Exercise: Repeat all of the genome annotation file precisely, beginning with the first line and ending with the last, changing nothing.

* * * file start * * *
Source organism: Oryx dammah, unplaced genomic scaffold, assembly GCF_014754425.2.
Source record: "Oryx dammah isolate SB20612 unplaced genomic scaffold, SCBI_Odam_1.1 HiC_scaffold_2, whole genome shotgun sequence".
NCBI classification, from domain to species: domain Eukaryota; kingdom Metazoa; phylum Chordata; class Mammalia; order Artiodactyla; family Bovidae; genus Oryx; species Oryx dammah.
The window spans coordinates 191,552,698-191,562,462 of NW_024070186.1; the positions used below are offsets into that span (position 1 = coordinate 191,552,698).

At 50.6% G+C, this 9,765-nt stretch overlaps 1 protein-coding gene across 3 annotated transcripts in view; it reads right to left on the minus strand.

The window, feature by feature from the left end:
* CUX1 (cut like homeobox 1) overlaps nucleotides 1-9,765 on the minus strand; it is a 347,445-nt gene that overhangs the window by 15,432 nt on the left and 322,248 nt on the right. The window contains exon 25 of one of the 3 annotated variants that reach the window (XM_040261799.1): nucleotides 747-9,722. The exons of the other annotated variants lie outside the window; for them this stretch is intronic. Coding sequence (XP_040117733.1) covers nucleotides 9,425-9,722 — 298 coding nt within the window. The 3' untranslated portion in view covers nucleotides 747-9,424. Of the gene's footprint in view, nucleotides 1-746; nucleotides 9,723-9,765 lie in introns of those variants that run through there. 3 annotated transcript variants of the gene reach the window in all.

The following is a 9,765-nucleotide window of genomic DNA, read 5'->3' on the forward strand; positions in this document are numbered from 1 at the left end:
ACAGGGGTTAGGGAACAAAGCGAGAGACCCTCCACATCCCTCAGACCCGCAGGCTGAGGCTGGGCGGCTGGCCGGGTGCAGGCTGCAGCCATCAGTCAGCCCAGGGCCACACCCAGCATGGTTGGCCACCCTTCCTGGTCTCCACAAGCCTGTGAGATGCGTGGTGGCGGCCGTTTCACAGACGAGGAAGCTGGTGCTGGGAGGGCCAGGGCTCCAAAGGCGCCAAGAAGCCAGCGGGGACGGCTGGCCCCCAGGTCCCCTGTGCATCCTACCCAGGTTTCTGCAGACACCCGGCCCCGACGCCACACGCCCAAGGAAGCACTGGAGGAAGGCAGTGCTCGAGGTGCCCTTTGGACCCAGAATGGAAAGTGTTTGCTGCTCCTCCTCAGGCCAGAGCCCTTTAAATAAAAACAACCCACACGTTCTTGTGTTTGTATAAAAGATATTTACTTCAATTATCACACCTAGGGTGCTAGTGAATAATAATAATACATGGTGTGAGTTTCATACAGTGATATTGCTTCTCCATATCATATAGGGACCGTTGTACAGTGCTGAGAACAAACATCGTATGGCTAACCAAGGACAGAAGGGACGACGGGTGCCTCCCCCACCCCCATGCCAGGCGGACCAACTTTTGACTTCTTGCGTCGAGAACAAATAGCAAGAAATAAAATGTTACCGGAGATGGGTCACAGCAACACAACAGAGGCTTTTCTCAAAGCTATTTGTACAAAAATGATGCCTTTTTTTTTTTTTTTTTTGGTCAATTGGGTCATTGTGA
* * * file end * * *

Source organism: Oryx dammah, unplaced genomic scaffold, assembly GCF_014754425.2.
Source record: "Oryx dammah isolate SB20612 unplaced genomic scaffold, SCBI_Odam_1.1 HiC_scaffold_2, whole genome shotgun sequence".
NCBI classification, from domain to species: domain Eukaryota; kingdom Metazoa; phylum Chordata; class Mammalia; order Artiodactyla; family Bovidae; genus Oryx; species Oryx dammah.
The window spans coordinates 191,552,698-191,562,462 of NW_024070186.1; the positions used below are offsets into that span (position 1 = coordinate 191,552,698).

At 50.6% G+C, this 9,765-nt stretch overlaps 1 protein-coding gene across 3 annotated transcripts in view; it reads right to left on the minus strand.

The window, feature by feature from the left end:
* CUX1 (cut like homeobox 1) overlaps nucleotides 1-9,765 on the minus strand; it is a 347,445-nt gene that overhangs the window by 15,432 nt on the left and 322,248 nt on the right. The window contains exon 25 of one of the 3 annotated variants that reach the window (XM_040261799.1): nucleotides 747-9,722. The exons of the other annotated variants lie outside the window; for them this stretch is intronic. Coding sequence (XP_040117733.1) covers nucleotides 9,425-9,722 — 298 coding nt within the window. The 3' untranslated portion in view covers nucleotides 747-9,424. Of the gene's footprint in view, nucleotides 1-746; nucleotides 9,723-9,765 lie in introns of those variants that run through there. 3 annotated transcript variants of the gene reach the window in all.

The following is a 9,765-nucleotide window of genomic DNA, read 5'->3' on the forward strand; positions in this document are numbered from 1 at the left end:
ACAGGGGTTAGGGAACAAAGCGAGAGACCCTCCACATCCCTCAGACCCGCAGGCTGAGGCTGGGCGGCTGGCCGGGTGCAGGCTGCAGCCATCAGTCAGCCCAGGGCCACACCCAGCATGGTTGGCCACCCTTCCTGGTCTCCACAAGCCTGTGAGATGCGTGGTGGCGGCCGTTTCACAGACGAGGAAGCTGGTGCTGGGAGGGCCAGGGCTCCAAAGGCGCCAAGAAGCCAGCGGGGACGGCTGGCCCCCAGGTCCCCTGTGCATCCTACCCAGGTTTCTGCAGACACCCGGCCCCGACGCCACACGCCCAAGGAAGCACTGGAGGAAGGCAGTGCTCGAGGTGCCCTTTGGACCCAGAATGGAAAGTGTTTGCTGCTCCTCCTCAGGCCAGAGCCCTTTAAATAAAAACAACCCACACGTTCTTGTGTTTGTATAAAAGATATTTACTTCAATTATCACACCTAGGGTGCTAGTGAATAATAATAATACATGGTGTGAGTTTCATACAGTGATATTGCTTCTCCATATCATATAGGGACCGTTGTACAGTGCTGAGAACAAACATCGTATGGCTAACCAAGGACAGAAGGGACGACGGGTGCCTCCCCCACCCCCATGCCAGGCGGACCAACTTTTGACTTCTTGCGTCGAGAACAAATAGCAAGAAATAAAATGTTACCGGAGATGGGTCACAGCAACACAACAGAGGCTTTTCTCAAAGCTATTTGTACAAAAATGATGCCTTTTTTTTTTTTTTTTTTGGTCAATTGGGTCATTGTGA